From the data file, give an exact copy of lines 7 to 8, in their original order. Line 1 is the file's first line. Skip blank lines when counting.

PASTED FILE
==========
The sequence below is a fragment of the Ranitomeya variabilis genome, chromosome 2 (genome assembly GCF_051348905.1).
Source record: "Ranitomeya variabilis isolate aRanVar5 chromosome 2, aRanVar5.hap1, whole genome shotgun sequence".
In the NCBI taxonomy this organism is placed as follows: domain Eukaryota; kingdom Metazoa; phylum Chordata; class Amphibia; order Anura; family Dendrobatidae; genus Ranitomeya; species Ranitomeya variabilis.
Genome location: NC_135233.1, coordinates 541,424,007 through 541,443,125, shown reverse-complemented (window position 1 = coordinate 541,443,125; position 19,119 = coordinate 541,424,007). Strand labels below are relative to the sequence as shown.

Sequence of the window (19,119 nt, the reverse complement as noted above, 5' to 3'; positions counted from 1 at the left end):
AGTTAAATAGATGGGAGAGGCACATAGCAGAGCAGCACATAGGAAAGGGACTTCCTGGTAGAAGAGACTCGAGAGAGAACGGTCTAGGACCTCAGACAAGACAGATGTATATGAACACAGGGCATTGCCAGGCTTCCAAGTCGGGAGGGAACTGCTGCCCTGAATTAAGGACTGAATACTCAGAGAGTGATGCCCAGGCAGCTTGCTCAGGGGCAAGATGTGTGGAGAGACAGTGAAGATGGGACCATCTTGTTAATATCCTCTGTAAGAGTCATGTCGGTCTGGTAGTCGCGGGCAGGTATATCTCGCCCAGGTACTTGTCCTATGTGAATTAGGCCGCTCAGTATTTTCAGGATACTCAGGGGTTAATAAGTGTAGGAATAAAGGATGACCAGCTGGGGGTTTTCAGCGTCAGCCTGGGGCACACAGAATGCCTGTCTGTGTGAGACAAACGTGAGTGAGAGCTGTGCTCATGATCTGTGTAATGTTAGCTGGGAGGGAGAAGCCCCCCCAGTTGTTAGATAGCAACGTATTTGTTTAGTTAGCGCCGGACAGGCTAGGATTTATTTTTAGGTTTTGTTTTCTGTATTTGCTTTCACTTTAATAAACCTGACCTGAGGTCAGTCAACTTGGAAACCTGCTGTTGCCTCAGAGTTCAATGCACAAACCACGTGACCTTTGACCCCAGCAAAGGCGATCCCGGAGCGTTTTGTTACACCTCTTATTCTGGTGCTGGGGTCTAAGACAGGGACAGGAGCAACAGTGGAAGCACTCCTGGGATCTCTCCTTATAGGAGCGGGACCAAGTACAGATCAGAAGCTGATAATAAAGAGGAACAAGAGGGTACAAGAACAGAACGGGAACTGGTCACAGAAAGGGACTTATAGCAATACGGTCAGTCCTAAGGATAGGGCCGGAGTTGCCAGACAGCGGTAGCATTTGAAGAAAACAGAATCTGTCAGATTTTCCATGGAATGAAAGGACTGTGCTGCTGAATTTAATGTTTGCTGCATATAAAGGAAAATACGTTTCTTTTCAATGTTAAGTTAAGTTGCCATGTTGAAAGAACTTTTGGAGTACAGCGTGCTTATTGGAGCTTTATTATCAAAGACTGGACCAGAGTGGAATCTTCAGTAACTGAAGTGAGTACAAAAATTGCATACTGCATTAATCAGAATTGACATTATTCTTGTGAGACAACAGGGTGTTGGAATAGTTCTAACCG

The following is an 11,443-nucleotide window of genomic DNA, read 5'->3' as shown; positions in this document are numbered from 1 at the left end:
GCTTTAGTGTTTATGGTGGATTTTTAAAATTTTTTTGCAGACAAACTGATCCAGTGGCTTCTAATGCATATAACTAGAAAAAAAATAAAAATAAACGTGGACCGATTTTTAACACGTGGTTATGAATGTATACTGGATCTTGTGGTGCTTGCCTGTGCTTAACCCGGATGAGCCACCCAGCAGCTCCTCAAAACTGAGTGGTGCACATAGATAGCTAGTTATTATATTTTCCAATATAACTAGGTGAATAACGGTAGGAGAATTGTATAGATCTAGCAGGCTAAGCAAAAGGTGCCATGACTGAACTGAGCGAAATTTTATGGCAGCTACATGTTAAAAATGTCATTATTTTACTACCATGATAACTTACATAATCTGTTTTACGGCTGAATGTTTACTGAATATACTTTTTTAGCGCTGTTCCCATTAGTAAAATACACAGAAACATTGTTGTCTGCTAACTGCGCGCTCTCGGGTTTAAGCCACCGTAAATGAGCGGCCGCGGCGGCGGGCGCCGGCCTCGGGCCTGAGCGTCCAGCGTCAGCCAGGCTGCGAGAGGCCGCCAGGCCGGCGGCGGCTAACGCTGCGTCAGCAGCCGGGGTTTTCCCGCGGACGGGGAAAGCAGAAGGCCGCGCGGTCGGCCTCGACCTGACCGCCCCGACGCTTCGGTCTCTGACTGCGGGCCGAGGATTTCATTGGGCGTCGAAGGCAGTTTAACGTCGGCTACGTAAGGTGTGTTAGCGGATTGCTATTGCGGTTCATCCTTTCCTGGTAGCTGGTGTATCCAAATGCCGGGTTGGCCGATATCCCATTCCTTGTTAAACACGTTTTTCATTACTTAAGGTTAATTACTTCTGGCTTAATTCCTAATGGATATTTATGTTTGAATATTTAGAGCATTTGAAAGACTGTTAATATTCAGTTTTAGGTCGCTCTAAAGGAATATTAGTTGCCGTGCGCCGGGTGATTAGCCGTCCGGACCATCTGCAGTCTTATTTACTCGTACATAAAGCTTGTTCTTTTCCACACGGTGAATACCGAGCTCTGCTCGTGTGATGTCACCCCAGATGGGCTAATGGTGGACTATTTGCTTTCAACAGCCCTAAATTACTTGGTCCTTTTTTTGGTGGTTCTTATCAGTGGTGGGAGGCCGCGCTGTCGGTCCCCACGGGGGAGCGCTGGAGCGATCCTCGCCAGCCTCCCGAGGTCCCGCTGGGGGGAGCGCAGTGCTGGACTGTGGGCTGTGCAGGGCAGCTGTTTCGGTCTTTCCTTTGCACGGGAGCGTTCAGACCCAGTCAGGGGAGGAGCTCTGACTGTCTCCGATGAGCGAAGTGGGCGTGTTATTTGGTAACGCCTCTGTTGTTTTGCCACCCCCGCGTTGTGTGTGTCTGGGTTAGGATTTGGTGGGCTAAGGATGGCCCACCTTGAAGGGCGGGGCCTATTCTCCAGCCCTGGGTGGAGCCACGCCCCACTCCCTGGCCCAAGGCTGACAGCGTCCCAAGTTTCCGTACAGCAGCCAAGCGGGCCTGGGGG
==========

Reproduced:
The following is an 11,443-nucleotide window of genomic DNA, read 5'->3' as shown; positions in this document are numbered from 1 at the left end:
GCTTTAGTGTTTATGGTGGATTTTTAAAATTTTTTTGCAGACAAACTGATCCAGTGGCTTCTAATGCATATAACTAGAAAAAAAATAAAAATAAACGTGGACCGATTTTTAACACGTGGTTATGAATGTATACTGGATCTTGTGGTGCTTGCCTGTGCTTAACCCGGATGAGCCACCCAGCAGCTCCTCAAAACTGAGTGGTGCACATAGATAGCTAGTTATTATATTTTCCAATATAACTAGGTGAATAACGGTAGGAGAATTGTATAGATCTAGCAGGCTAAGCAAAAGGTGCCATGACTGAACTGAGCGAAATTTTATGGCAGCTACATGTTAAAAATGTCATTATTTTACTACCATGATAACTTACATAATCTGTTTTACGGCTGAATGTTTACTGAATATACTTTTTTAGCGCTGTTCCCATTAGTAAAATACACAGAAACATTGTTGTCTGCTAACTGCGCGCTCTCGGGTTTAAGCCACCGTAAATGAGCGGCCGCGGCGGCGGGCGCCGGCCTCGGGCCTGAGCGTCCAGCGTCAGCCAGGCTGCGAGAGGCCGCCAGGCCGGCGGCGGCTAACGCTGCGTCAGCAGCCGGGGTTTTCCCGCGGACGGGGAAAGCAGAAGGCCGCGCGGTCGGCCTCGACCTGACCGCCCCGACGCTTCGGTCTCTGACTGCGGGCCGAGGATTTCATTGGGCGTCGAAGGCAGTTTAACGTCGGCTACGTAAGGTGTGTTAGCGGATTGCTATTGCGGTTCATCCTTTCCTGGTAGCTGGTGTATCCAAATGCCGGGTTGGCCGATATCCCATTCCTTGTTAAACACGTTTTTCATTACTTAAGGTTAATTACTTCTGGCTTAATTCCTAATGGATATTTATGTTTGAATATTTAGAGCATTTGAAAGACTGTTAATATTCAGTTTTAGGTCGCTCTAAAGGAATATTAGTTGCCGTGCGCCGGGTGATTAGCCGTCCGGACCATCTGCAGTCTTATTTACTCGTACATAAAGCTTGTTCTTTTCCACACGGTGAATACCGAGCTCTGCTCGTGTGATGTCACCCCAGATGGGCTAATGGTGGACTATTTGCTTTCAACAGCCCTAAATTACTTGGTCCTTTTTTTGGTGGTTCTTATCAGTGGTGGGAGGCCGCGCTGTCGGTCCCCACGGGGGAGCGCTGGAGCGATCCTCGCCAGCCTCCCGAGGTCCCGCTGGGGGGAGCGCAGTGCTGGACTGTGGGCTGTGCAGGGCAGCTGTTTCGGTCTTTCCTTTGCACGGGAGCGTTCAGACCCAGTCAGGGGAGGAGCTCTGACTGTCTCCGATGAGCGAAGTGGGCGTGTTATTTGGTAACGCCTCTGTTGTTTTGCCACCCCCGCGTTGTGTGTGTCTGGGTTAGGATTTGGTGGGCTAAGGATGGCCCACCTTGAAGGGCGGGGCCTATTCTCCAGCCCTGGGTGGAGCCACGCCCCACTCCCTGGCCCAAGGCTGACAGCGTCCCAAGTTTCCGTACAGCAGCCAAGCGGGCCTGGGGG